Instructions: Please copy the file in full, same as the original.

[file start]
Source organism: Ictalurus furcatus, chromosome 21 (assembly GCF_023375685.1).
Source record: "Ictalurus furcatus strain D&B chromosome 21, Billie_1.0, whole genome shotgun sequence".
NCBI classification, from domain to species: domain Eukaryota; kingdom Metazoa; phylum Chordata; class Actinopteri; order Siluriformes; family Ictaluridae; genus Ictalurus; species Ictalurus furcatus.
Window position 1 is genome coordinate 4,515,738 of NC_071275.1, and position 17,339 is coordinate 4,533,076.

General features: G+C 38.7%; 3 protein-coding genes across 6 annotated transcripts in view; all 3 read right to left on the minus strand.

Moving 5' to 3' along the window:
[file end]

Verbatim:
Source organism: Ictalurus furcatus, chromosome 21 (assembly GCF_023375685.1).
Source record: "Ictalurus furcatus strain D&B chromosome 21, Billie_1.0, whole genome shotgun sequence".
NCBI classification, from domain to species: domain Eukaryota; kingdom Metazoa; phylum Chordata; class Actinopteri; order Siluriformes; family Ictaluridae; genus Ictalurus; species Ictalurus furcatus.
Window position 1 is genome coordinate 4,515,738 of NC_071275.1, and position 17,339 is coordinate 4,533,076.

General features: G+C 38.7%; 3 protein-coding genes across 6 annotated transcripts in view; all 3 read right to left on the minus strand.

Moving 5' to 3' along the window: